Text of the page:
While the Japanese Art Society of America now addresses all aspects of Japanese art and culture, it traces its origins to a small group of ukiyo-e print collectors in and around New York City in 1973, at a time when Parke-Bernet Galleries (later to merge with Sotheby’s) had begun to develop a market for Japanese art. The first major auction was the 1969 sale of the Blanche McFetridge estate, consisting of ukiyo-e prints once owned by Frank Lloyd Wright, followed by the 1972 sale of the estate of Hans Popper (1904–1971), a Viennese businessman who spent time working in Japan. His collection included masterpieces by Harunobu, Utamaro, Sharaku and Hokusai, and the sale attracted many of the great collectors and dealers of the era, including Richard Pillsbury Gale (1900–1973) in Minnesota, Felix Tikotin (1893–1986), a dealer living in Switzerland, and Nishi Saiju (1927–1995), the first Japanese dealer to attend a sale in the United States.
Programs for members and the public remain the focus of the Society. The 2013–2014 programs for members included a variety of events, such as a tea ceremony in the Japanese teahouse at Kykuit, the Rockefeller estate in Pocantico Hills near Tarrytown, New York; several guided tours of “The Flowering of Edo Period Painting: Japanese Masterworks from the Feinberg Collection” led by John Carpenter, Curator of Japanese Art at The Metropolitan Museum of Art; a viewing of masterpieces of Japanese prints and printed books at the New York Public Library led by Roger Keyes; a visit to a New York private collection of paintings, Oni Zazen, led by John Carpenter; an excursion to the Brooklyn Museum of Art for a special viewing of prints and a discussion by Sebastian Izzard; and a tour of selections from the Price Collection led by Joe and Etsuko Price on exhibit at the Los Angeles County Museum of Art.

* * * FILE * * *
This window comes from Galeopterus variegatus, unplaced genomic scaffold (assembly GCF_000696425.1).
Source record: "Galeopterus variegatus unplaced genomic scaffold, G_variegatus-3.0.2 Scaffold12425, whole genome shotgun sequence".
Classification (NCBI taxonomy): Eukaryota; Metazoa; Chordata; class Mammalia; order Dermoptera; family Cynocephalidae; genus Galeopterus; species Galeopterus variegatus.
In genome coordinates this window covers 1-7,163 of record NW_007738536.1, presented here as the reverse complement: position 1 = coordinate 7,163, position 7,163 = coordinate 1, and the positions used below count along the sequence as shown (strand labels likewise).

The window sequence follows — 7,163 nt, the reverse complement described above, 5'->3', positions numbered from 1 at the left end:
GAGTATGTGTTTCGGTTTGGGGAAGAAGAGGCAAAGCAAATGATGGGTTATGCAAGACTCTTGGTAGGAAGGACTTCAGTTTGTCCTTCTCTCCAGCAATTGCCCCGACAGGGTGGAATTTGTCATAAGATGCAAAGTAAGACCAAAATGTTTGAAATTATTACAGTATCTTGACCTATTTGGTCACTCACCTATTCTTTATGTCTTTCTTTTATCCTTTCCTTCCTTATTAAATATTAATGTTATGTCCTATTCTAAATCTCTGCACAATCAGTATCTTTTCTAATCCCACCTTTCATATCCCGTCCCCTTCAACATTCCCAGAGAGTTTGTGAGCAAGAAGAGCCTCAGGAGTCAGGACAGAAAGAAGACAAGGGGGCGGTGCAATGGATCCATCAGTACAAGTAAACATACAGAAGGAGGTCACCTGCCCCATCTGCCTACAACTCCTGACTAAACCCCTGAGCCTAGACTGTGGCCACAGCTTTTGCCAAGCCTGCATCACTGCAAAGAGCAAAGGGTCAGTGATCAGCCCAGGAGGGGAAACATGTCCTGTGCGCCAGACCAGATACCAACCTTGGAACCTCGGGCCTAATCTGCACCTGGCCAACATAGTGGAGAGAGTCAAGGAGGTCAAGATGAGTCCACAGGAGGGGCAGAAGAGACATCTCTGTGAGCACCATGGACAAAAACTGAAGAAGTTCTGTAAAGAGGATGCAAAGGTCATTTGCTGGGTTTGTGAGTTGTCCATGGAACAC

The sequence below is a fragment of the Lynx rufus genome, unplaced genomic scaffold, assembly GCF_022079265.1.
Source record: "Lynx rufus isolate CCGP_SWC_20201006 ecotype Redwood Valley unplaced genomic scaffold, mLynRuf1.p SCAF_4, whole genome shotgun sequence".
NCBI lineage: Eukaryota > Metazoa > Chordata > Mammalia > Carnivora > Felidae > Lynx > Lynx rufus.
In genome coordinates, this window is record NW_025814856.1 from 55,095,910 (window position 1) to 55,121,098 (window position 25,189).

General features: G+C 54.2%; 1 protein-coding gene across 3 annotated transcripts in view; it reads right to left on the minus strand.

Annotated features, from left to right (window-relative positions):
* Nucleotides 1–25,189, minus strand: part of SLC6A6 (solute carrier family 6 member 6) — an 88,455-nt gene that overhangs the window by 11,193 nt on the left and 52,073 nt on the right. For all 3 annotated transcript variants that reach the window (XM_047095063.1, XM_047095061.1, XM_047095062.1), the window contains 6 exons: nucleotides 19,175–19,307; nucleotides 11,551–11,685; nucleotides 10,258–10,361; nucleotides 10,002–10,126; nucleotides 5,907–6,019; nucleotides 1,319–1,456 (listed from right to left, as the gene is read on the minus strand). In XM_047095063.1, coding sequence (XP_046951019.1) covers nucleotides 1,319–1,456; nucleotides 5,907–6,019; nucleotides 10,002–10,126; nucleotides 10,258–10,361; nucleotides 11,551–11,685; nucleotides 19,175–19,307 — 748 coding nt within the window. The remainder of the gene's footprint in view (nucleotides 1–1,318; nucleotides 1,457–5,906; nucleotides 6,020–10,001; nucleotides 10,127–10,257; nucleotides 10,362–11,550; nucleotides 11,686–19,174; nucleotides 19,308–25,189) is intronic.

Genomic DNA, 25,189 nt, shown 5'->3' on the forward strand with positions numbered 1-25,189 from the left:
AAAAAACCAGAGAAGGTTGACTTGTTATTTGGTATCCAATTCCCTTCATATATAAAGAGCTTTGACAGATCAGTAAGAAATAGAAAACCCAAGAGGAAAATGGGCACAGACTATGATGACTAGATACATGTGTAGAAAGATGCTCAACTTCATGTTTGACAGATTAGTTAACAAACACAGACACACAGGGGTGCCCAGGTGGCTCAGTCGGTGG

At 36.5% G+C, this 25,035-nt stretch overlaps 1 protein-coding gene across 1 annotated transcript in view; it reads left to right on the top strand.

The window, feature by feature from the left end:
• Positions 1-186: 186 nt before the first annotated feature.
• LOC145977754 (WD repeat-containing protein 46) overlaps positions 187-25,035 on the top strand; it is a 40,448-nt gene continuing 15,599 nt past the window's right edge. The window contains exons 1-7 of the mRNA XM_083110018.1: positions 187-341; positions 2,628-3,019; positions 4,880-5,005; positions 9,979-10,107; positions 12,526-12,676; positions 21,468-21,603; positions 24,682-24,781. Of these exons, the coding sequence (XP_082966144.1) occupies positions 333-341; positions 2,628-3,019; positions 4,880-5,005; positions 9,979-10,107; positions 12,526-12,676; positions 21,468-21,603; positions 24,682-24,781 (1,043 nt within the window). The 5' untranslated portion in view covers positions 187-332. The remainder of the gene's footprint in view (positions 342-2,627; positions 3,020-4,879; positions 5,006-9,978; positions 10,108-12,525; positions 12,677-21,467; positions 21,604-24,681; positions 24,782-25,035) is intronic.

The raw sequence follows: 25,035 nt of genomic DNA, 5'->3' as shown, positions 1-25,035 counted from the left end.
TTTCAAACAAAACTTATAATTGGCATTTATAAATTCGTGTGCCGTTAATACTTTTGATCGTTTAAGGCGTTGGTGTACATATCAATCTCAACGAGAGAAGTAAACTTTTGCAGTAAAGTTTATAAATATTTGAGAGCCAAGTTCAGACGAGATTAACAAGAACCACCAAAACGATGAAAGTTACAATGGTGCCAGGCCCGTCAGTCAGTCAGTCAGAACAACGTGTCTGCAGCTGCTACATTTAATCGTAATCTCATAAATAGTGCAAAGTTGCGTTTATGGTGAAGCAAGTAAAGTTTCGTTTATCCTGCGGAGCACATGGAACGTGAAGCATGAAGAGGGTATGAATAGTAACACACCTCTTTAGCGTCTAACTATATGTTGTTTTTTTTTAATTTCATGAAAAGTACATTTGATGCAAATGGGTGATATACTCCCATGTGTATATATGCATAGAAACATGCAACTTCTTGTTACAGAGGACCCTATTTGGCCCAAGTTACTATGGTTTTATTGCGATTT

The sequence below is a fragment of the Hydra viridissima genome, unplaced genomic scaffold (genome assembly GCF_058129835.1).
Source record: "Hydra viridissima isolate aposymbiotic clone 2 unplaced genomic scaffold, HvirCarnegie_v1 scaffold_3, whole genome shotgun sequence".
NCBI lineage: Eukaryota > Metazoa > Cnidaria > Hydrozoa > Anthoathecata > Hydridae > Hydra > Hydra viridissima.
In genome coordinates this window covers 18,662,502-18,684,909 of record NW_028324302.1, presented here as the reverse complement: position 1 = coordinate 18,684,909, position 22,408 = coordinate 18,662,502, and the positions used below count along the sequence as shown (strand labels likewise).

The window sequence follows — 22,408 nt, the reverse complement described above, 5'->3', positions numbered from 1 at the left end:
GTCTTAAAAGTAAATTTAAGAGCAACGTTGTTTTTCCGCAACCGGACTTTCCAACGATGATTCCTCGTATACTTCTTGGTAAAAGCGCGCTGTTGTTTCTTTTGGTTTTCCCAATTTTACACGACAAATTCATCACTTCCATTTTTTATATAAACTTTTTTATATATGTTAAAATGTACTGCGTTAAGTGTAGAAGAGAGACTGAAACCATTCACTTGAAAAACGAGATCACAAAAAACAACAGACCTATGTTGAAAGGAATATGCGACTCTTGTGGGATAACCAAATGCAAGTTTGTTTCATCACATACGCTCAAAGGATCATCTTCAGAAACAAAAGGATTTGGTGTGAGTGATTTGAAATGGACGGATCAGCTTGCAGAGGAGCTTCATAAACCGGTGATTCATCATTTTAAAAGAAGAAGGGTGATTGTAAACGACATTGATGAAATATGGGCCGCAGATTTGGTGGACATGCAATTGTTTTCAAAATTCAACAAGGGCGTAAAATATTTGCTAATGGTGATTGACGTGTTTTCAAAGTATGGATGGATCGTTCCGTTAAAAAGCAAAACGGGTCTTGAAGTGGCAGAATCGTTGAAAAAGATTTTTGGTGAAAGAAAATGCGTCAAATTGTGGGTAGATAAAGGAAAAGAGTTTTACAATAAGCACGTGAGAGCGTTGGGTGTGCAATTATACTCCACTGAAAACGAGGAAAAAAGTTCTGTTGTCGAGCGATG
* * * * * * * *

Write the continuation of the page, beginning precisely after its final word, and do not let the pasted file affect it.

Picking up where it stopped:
Many lectures were open to the public. Dr. Max Moerman revealed the little-known Buddhist history of the Ise Shrines; Jan van Alphen, Chief Curator at the Rubin Museum of Art, New York, explored the work of the Japanese priest-sculptor Enku; John Resig demonstrated his newly created Ukiyo-e.org search engine. Last but not least, JASA sponsored a symposium celebrating the 40th anniversary of the Society, “JASA at the Forefront,” a day of presentations by six outstanding scholars addressing aspects of their current research in Japanese art and culture.
The programs and publications of the Society were extraordinarily valuable in the 1970s, when ukiyo-e studies and, for that matter, Edo period art history had scarcely entered the academic mainstream either in the United States or Japan. The Society communicates with an increasing national and international audience through its newsletter and its annual journal Impressions, recipient of the 2009 Donald Keene Prize for the Promotion of Japanese Culture, awarded by the Donald Keene Center, Columbia University. Both publications are free to members.
The Society also sponsors important exhibitions, such as Designed for Pleasure: The World of Edo Japan in Prints and Paintings, 1680–1860, shown at Asia Society in New York City, Spring 2008. Order a copy of the Designed for Pleasure exhibition catalog here.
BOARD OF DIRECTORS
Wilson Grabill President
Emily Sano Vice President
Cynthia Bronson AltmanSecretary
Joan D. Baekeland
John Resig Erik Thomsen
Julia Meech Editor in Chief,
Susan L. Peters Editor, JASA Newsletter
Christy Laidlaw Membership Coordinator